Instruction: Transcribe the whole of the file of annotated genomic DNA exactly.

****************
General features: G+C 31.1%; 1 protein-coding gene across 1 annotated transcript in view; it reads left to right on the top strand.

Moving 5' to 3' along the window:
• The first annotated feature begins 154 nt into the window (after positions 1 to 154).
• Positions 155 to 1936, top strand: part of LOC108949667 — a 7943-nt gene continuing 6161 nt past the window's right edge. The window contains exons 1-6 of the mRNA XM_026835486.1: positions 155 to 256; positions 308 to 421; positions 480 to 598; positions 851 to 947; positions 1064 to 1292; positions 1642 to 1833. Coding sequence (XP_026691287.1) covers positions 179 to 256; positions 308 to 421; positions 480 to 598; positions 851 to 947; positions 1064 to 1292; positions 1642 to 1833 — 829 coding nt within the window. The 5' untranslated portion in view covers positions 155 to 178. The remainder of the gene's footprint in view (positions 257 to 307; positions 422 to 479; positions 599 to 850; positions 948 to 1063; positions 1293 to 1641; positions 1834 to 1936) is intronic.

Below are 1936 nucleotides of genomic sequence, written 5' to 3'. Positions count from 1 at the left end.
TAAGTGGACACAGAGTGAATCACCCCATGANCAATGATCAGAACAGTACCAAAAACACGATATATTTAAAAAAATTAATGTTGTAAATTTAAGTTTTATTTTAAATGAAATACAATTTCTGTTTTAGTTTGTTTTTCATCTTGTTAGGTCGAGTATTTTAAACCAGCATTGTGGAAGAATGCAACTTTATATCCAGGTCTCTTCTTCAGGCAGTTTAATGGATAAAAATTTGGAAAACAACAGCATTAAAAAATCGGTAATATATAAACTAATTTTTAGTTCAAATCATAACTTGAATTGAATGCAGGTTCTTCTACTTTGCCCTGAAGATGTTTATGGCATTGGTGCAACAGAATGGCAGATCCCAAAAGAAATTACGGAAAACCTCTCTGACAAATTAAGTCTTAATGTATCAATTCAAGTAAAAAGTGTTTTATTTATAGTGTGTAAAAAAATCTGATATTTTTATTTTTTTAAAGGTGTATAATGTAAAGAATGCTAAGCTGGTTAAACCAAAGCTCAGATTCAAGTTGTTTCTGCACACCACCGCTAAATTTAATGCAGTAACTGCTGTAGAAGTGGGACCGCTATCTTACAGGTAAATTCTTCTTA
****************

General features: G+C 31.1%; 1 protein-coding gene across 1 annotated transcript in view; it reads left to right on the top strand.

Moving 5' to 3' along the window:
• The first annotated feature begins 154 nt into the window (after positions 1 to 154).
• Positions 155 to 1936, top strand: part of LOC108949667 — a 7943-nt gene continuing 6161 nt past the window's right edge. The window contains exons 1-6 of the mRNA XM_026835486.1: positions 155 to 256; positions 308 to 421; positions 480 to 598; positions 851 to 947; positions 1064 to 1292; positions 1642 to 1833. Coding sequence (XP_026691287.1) covers positions 179 to 256; positions 308 to 421; positions 480 to 598; positions 851 to 947; positions 1064 to 1292; positions 1642 to 1833 — 829 coding nt within the window. The 5' untranslated portion in view covers positions 155 to 178. The remainder of the gene's footprint in view (positions 257 to 307; positions 422 to 479; positions 599 to 850; positions 948 to 1063; positions 1293 to 1641; positions 1834 to 1936) is intronic.

Below are 1936 nucleotides of genomic sequence, written 5' to 3'. Positions count from 1 at the left end.
TAAGTGGACACAGAGTGAATCACCCCATGANCAATGATCAGAACAGTACCAAAAACACGATATATTTAAAAAAATTAATGTTGTAAATTTAAGTTTTATTTTAAATGAAATACAATTTCTGTTTTAGTTTGTTTTTCATCTTGTTAGGTCGAGTATTTTAAACCAGCATTGTGGAAGAATGCAACTTTATATCCAGGTCTCTTCTTCAGGCAGTTTAATGGATAAAAATTTGGAAAACAACAGCATTAAAAAATCGGTAATATATAAACTAATTTTTAGTTCAAATCATAACTTGAATTGAATGCAGGTTCTTCTACTTTGCCCTGAAGATGTTTATGGCATTGGTGCAACAGAATGGCAGATCCCAAAAGAAATTACGGAAAACCTCTCTGACAAATTAAGTCTTAATGTATCAATTCAAGTAAAAAGTGTTTTATTTATAGTGTGTAAAAAAATCTGATATTTTTATTTTTTTAAAGGTGTATAATGTAAAGAATGCTAAGCTGGTTAAACCAAAGCTCAGATTCAAGTTGTTTCTGCACACCACCGCTAAATTTAATGCAGTAACTGCTGTAGAAGTGGGACCGCTATCTTACAGGTAAATTCTTCTTA